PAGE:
(11/02) NPR about the formal naming process for SARS, following the renaming of the coronavirus by WHO. David said: “There were no rules at that time about how to name it, so we just went ahead and did it. The first thing we decided was it would be good to have a name that had the same type of a ring as AIDS — easy to say and short.”

(11/02) NewScientist about the difficulty in predicting the virulence of the disease. David said: “You can’t really gauge what’s going on with this.”

(10/02) BBC Radio 4 (from 9:00) about containment strategies and how people can protect themselves. David said: “It’s always a difficult decision on whether you concentrate on individuals to protect the population, or vice versa.”

(10/02) The Financial Times (£) about the MERS outbreak in 2014, citing it as an indication of the effectiveness of the UK’s approach to protecting against outbreaks. David said: “They know how to do this in the UK. The UK has decided to protect its entire population so it doesn’t spread further.”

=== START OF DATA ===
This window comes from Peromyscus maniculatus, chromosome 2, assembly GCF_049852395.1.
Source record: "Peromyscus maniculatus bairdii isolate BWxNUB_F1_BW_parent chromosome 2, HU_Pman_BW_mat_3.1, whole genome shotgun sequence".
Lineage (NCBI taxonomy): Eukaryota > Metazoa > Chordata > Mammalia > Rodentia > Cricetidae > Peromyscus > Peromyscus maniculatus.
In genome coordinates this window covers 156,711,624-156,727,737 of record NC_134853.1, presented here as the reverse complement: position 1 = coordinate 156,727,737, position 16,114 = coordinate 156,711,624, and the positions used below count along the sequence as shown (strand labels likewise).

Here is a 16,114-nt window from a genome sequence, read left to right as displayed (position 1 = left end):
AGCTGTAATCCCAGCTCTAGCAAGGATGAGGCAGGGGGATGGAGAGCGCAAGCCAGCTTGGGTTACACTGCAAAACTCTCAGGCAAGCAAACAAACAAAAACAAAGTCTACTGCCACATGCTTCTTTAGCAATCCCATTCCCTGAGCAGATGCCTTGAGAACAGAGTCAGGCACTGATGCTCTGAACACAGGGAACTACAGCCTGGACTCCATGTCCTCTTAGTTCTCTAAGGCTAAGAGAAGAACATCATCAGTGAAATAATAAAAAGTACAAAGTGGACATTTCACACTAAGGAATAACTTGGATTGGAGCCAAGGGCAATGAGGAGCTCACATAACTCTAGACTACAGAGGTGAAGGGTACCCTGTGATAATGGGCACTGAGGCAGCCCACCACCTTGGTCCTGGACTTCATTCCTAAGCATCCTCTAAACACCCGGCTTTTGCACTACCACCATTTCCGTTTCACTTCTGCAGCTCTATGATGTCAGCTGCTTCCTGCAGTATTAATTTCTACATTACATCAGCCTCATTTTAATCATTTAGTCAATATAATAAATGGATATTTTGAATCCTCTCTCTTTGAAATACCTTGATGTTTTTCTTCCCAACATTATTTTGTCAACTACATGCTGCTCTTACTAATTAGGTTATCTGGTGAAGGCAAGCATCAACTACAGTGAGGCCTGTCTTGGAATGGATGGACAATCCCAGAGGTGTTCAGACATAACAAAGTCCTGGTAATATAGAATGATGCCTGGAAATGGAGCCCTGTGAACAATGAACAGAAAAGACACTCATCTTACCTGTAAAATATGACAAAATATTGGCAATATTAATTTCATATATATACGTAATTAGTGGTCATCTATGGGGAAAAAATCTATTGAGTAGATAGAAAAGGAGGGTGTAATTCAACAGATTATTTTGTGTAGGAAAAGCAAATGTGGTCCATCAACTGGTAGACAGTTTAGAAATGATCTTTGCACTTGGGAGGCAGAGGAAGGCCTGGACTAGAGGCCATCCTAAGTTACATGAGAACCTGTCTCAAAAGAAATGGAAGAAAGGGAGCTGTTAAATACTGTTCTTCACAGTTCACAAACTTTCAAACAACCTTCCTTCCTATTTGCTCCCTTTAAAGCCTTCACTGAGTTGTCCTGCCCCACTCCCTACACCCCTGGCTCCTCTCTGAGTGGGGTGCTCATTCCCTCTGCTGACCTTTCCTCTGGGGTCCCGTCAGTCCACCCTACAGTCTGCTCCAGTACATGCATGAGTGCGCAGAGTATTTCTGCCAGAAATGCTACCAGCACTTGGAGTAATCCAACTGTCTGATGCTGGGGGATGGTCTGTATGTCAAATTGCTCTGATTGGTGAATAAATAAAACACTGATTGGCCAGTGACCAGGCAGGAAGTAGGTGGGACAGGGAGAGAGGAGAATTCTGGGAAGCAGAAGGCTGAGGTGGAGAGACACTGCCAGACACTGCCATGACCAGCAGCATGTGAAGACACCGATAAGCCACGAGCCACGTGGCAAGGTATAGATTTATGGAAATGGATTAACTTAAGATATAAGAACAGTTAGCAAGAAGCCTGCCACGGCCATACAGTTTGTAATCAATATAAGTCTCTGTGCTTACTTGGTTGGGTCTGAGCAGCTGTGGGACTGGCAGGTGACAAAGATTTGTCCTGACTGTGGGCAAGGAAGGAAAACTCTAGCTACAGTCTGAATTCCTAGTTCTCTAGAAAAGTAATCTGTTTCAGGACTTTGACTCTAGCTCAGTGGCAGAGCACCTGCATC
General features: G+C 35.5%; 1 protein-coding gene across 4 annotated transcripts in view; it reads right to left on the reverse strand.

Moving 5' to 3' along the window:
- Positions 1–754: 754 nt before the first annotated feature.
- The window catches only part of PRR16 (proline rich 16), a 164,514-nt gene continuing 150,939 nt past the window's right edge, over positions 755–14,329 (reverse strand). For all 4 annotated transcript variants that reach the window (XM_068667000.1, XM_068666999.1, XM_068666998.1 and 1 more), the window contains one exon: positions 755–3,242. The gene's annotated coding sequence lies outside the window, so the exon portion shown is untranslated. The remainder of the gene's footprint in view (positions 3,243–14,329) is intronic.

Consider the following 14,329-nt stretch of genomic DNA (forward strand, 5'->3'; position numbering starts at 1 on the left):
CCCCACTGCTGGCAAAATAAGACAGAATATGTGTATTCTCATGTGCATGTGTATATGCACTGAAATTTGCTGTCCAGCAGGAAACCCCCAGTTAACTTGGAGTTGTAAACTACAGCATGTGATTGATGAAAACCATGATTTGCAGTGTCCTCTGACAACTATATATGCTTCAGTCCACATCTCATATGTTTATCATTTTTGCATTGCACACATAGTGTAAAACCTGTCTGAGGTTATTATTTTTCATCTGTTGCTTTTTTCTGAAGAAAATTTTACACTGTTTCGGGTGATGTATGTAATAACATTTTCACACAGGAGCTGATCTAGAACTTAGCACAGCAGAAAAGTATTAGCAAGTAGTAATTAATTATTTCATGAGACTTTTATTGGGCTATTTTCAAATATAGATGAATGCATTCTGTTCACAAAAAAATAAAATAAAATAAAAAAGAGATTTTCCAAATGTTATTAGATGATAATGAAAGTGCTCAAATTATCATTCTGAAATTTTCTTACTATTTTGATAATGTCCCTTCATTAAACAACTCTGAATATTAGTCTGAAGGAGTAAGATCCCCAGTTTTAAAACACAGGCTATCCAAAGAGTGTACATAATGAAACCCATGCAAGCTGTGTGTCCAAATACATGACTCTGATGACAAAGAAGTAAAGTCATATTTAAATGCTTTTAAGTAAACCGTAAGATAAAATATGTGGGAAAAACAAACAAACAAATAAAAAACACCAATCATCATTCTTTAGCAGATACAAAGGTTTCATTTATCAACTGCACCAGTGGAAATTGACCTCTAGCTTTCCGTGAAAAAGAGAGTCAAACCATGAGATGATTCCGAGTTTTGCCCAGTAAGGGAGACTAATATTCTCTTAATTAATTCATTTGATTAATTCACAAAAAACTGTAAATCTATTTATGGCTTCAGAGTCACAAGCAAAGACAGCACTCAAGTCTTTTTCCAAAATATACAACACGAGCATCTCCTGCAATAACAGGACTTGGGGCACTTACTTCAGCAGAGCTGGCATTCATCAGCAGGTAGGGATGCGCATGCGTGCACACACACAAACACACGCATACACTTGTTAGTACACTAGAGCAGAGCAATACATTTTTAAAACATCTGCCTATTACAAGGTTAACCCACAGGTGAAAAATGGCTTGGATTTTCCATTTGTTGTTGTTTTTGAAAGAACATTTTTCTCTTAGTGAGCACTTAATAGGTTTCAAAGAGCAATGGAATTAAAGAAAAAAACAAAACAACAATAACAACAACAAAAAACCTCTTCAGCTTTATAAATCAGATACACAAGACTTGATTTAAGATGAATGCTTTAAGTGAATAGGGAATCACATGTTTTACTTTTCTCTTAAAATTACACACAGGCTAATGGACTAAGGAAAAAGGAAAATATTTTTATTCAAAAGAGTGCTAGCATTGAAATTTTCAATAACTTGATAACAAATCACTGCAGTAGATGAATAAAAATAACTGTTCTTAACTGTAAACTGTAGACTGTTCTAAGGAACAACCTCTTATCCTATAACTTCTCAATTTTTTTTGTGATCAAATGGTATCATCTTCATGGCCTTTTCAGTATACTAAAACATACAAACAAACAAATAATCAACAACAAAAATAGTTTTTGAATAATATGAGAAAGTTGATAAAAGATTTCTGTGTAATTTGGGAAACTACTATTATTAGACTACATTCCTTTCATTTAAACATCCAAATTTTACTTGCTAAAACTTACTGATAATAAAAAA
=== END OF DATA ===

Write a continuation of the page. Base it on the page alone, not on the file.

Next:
(10/02) The Guardian about whether the virus can be contained. David said: “SARS emerged in one or two people. This current outbreak it seems was quite explosive at the start – it was many different people infected at the start, and they each set off their own chain of transmission.”

(09/02) The Straits Times about Singapore moving its disease outbreak response up a level. David said: “You have to put precautionary measures in until you understand what the potential of this outbreak is. Every precautionary measure based on national assessment should be followed.”

John Edmunds is quoted in…

(11/02) South China Morning Post about the accuracy of official data from China. John said: “The data from China are so crude that it is impossible to get an accurate picture of what is going on.”

(10/02) BBC News about how people with worse personal hygiene such as children, are more likely to transmit infections than others. John said: “That’s why closing schools can be a good measure.”